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Psychopharmacology (Berl). 2009 Jan;202(1-3):3-14. doi: 10.1007/s00213-008-1285-6. Epub 2008 Aug 15.

Drug enhancement of memory consolidation: historical perspective and neurobiological implications.

Author information

1
Center for the Neurobiology of Learning and Memory, University of California, Irvine, CA 92697-3800, USA. JLMCGAUG@UCI.EDU

Abstract

INTRODUCTION:

Studies of drug enhancement of cognition began with Lashley's (Psychobiology 1:141-170, 1917) report that strychnine administered before daily training trials enhanced rats' maze learning. Many subsequent studies confirmed that finding and found that stimulant drugs also enhance the learning of a wide range of tasks.

DISCUSSION:

A central problem in interpreting such findings is that of distinguishing the drug effects on brain processes underlying memory formation from many other possible effects of the drugs on the behavior used to assess learning. The subsequent finding that comparable learning enhancement can be obtained by posttraining drug administration provided compelling evidence that drugs can enhance memory by acting on memory consolidation processes. Such evidence stimulated the investigation of endogenous regulation of memory consolidation by arousal-released adrenal stress hormones.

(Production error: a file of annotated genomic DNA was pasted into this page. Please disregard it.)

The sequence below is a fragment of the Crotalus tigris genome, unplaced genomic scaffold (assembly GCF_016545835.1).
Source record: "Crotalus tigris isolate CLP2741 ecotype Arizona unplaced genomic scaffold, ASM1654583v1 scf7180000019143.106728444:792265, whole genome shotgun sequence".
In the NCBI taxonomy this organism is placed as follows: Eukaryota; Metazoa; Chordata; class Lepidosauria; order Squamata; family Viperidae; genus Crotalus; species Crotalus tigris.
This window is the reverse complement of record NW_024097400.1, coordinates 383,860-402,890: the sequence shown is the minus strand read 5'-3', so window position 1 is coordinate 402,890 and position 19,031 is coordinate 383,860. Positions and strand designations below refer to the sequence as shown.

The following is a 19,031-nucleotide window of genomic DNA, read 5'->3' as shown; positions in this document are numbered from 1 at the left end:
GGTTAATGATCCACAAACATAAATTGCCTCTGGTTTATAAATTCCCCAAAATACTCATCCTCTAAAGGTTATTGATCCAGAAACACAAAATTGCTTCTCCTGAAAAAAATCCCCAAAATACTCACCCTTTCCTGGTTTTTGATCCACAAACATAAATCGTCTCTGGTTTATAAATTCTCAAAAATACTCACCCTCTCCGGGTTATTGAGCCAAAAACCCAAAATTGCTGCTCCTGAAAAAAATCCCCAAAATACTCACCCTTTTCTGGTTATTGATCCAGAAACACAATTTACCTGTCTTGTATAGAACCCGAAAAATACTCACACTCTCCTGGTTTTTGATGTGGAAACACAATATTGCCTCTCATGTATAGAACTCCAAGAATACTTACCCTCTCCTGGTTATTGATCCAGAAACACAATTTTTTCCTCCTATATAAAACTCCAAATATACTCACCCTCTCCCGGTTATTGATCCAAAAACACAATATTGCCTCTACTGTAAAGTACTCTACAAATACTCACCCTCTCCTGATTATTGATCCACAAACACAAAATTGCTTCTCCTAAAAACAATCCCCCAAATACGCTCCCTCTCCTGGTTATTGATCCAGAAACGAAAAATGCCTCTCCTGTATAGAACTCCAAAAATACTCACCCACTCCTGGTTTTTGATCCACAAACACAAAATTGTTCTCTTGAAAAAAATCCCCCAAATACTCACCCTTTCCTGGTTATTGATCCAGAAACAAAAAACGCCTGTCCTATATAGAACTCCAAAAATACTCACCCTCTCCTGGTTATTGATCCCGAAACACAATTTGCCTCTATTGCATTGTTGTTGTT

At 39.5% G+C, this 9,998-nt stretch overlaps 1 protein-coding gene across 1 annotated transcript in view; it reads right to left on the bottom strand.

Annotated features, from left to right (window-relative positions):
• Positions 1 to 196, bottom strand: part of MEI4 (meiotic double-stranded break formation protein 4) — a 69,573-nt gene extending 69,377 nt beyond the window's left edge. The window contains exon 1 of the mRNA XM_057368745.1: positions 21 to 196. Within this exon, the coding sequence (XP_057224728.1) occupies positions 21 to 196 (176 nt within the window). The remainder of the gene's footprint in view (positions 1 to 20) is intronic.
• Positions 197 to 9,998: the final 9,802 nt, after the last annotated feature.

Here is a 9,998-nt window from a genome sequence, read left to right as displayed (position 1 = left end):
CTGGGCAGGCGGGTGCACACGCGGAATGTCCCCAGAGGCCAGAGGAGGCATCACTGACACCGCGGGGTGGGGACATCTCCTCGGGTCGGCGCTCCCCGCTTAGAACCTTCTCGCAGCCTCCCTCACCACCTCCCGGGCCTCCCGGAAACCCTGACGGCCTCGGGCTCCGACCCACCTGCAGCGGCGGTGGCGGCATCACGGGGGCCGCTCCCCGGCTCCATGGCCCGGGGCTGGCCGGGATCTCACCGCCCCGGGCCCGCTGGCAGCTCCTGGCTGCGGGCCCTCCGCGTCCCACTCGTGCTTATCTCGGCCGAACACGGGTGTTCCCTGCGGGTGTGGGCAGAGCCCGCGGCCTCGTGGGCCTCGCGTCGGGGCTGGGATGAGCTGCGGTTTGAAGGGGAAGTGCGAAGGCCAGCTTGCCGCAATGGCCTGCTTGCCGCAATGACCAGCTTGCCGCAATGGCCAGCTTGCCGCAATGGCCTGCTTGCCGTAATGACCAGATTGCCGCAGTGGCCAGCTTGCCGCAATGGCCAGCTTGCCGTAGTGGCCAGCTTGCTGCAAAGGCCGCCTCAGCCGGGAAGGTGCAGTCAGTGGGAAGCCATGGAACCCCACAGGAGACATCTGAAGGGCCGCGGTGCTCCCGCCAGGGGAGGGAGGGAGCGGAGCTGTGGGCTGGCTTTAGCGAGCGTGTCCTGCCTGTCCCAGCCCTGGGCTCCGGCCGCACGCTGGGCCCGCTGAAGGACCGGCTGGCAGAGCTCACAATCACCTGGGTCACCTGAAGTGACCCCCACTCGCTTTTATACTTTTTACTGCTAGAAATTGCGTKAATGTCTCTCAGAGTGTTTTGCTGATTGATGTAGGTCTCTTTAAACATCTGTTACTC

CONCLUSION:

Considerable evidence now indicates that such hormones regulate memory consolidation via activation of the basolateral amygdala and subsequent influences on many efferent brain regions involved in processing recent experiences. The implications of these findings for the development of cognitive enhancing drugs are discussed.

PMID:
18704369
DOI:
10.1007/s00213-008-1285-6
[Indexed for MEDLINE]

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